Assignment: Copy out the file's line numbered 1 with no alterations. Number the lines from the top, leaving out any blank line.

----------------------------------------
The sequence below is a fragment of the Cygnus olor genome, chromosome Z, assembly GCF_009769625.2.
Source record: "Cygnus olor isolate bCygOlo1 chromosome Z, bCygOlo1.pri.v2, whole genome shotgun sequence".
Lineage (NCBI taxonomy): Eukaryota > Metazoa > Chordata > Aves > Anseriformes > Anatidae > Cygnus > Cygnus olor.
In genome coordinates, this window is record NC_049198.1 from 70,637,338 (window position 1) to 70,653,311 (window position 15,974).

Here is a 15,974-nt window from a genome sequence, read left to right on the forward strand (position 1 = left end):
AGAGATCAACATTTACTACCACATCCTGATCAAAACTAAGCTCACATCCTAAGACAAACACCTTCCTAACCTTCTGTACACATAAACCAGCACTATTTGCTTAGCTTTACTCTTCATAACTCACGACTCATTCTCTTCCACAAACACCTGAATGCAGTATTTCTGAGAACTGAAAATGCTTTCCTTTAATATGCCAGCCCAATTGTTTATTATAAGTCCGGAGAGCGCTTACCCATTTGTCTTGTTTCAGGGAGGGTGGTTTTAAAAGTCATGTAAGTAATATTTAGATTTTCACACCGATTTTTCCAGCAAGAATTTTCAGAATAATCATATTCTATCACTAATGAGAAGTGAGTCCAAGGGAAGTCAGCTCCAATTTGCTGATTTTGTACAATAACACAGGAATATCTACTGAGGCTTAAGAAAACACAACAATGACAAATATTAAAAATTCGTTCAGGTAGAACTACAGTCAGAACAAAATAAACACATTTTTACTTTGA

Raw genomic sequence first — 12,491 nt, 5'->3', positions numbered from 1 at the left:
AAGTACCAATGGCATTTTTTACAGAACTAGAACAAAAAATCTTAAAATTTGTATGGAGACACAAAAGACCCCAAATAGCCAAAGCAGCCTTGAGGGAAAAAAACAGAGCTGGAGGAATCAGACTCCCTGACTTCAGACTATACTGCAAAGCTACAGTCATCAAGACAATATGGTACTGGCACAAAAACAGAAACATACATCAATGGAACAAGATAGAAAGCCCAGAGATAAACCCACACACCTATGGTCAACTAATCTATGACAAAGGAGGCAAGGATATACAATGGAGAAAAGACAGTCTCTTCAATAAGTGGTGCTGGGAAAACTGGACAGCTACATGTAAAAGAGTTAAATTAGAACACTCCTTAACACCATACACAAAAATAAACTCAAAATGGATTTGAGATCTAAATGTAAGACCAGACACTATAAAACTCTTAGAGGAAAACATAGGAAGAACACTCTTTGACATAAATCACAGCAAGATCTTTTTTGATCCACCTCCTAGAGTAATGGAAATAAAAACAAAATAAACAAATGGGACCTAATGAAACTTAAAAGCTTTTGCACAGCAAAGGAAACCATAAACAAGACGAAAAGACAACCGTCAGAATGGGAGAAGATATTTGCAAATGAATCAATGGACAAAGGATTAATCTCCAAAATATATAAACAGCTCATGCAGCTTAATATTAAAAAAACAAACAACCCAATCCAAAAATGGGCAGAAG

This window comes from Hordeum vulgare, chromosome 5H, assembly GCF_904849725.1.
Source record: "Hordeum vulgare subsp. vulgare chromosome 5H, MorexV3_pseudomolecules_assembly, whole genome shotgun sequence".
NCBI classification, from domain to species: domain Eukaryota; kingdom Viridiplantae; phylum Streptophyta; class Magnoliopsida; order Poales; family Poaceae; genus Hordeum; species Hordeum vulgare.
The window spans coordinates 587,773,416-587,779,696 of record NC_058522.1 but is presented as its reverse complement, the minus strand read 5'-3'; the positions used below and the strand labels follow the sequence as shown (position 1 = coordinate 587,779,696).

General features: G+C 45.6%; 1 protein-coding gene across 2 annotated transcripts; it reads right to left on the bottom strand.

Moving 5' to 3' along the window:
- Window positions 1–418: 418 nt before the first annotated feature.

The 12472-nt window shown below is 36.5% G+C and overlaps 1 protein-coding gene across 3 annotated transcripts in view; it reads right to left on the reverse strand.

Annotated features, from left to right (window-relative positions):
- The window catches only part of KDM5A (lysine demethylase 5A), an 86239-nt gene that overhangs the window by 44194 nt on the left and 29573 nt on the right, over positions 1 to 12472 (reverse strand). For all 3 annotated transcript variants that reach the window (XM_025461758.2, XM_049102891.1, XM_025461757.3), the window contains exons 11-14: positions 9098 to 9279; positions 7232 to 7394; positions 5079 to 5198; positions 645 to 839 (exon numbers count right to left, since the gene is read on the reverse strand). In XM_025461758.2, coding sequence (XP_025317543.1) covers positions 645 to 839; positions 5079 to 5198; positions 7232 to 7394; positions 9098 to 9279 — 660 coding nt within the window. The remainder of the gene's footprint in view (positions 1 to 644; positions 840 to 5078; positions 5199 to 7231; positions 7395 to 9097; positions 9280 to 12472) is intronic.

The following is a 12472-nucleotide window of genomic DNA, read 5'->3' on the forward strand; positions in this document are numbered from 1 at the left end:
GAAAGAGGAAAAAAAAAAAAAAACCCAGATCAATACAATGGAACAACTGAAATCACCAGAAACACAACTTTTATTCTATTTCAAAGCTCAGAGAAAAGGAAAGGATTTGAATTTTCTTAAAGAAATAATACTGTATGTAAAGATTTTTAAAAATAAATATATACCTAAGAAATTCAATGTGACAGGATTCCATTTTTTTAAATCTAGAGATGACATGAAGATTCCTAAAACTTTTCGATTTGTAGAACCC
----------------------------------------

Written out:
The sequence below is a fragment of the Cygnus olor genome, chromosome Z, assembly GCF_009769625.2.